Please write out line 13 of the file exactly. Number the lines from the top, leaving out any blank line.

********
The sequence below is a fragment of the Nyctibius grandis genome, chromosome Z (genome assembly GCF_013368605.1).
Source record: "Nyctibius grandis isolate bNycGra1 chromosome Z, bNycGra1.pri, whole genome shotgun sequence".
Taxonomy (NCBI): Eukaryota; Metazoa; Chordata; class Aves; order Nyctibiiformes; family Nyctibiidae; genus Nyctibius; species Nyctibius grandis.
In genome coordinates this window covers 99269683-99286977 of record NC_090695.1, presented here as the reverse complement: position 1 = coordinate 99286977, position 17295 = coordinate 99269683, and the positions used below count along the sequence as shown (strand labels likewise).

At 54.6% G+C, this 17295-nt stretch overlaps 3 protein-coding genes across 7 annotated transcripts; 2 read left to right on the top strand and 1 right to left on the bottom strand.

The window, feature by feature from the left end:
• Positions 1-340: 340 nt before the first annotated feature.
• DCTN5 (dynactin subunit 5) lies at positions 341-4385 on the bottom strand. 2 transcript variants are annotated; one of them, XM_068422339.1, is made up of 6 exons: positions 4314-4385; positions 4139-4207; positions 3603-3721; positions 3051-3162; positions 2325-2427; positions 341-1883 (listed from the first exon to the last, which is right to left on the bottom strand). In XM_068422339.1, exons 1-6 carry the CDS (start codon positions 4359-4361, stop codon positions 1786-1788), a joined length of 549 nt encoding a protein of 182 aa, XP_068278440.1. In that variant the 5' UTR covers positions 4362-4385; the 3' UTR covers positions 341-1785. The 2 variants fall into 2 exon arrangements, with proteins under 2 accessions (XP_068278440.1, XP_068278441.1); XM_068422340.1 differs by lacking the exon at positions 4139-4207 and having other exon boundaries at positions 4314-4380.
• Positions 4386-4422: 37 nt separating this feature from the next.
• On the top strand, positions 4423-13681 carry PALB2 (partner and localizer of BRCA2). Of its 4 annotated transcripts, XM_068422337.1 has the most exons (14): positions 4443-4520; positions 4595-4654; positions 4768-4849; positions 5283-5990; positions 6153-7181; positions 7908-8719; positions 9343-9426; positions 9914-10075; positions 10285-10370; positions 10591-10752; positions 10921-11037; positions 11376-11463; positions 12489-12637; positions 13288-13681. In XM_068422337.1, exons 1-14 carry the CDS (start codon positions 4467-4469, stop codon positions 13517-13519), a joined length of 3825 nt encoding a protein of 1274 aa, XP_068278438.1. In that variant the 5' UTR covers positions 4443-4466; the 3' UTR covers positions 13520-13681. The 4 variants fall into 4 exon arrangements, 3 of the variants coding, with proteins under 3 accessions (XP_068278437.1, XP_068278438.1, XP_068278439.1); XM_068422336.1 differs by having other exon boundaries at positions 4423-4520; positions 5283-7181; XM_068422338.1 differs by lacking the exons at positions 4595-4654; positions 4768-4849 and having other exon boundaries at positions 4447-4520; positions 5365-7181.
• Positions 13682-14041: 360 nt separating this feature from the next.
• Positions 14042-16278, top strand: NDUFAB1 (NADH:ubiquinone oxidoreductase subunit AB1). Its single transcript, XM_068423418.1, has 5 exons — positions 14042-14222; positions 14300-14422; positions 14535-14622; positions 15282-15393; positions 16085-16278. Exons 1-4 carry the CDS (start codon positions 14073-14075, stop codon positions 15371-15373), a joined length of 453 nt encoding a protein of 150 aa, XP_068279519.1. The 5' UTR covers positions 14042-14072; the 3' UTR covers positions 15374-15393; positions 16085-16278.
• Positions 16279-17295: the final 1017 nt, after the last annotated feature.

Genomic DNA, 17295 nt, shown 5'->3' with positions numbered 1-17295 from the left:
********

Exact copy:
• Positions 16279-17295: the final 1017 nt, after the last annotated feature.